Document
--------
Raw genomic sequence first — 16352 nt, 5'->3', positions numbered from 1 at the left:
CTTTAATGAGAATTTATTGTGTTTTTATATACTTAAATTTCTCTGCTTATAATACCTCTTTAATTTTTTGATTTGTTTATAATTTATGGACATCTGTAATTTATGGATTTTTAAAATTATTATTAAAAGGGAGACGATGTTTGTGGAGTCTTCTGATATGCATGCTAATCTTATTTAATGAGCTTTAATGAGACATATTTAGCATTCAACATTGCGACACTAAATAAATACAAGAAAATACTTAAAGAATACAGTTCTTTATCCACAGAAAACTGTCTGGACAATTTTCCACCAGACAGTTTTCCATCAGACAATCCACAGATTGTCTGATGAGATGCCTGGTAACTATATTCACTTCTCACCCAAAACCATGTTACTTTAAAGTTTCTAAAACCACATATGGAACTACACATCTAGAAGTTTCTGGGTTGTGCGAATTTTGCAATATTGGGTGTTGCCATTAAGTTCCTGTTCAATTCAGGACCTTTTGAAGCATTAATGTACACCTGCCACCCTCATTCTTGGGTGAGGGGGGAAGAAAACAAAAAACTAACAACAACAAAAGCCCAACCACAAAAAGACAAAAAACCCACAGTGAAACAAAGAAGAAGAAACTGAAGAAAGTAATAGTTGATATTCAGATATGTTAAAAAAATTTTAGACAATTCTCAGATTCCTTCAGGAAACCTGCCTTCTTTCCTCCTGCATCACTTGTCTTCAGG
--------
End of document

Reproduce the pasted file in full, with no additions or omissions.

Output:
Raw genomic sequence first — 16352 nt, 5'->3', positions numbered from 1 at the left:
CTTTAATGAGAATTTATTGTGTTTTTATATACTTAAATTTCTCTGCTTATAATACCTCTTTAATTTTTTGATTTGTTTATAATTTATGGACATCTGTAATTTATGGATTTTTAAAATTATTATTAAAAGGGAGACGATGTTTGTGGAGTCTTCTGATATGCATGCTAATCTTATTTAATGAGCTTTAATGAGACATATTTAGCATTCAACATTGCGACACTAAATAAATACAAGAAAATACTTAAAGAATACAGTTCTTTATCCACAGAAAACTGTCTGGACAATTTTCCACCAGACAGTTTTCCATCAGACAATCCACAGATTGTCTGATGAGATGCCTGGTAACTATATTCACTTCTCACCCAAAACCATGTTACTTTAAAGTTTCTAAAACCACATATGGAACTACACATCTAGAAGTTTCTGGGTTGTGCGAATTTTGCAATATTGGGTGTTGCCATTAAGTTCCTGTTCAATTCAGGACCTTTTGAAGCATTAATGTACACCTGCCACCCTCATTCTTGGGTGAGGGGGGAAGAAAACAAAAAACTAACAACAACAAAAGCCCAACCACAAAAAGACAAAAAACCCACAGTGAAACAAAGAAGAAGAAACTGAAGAAAGTAATAGTTGATATTCAGATATGTTAAAAAAATTTTAGACAATTCTCAGATTCCTTCAGGAAACCTGCCTTCTTTCCTCCTGCATCACTTGTCTTCAGG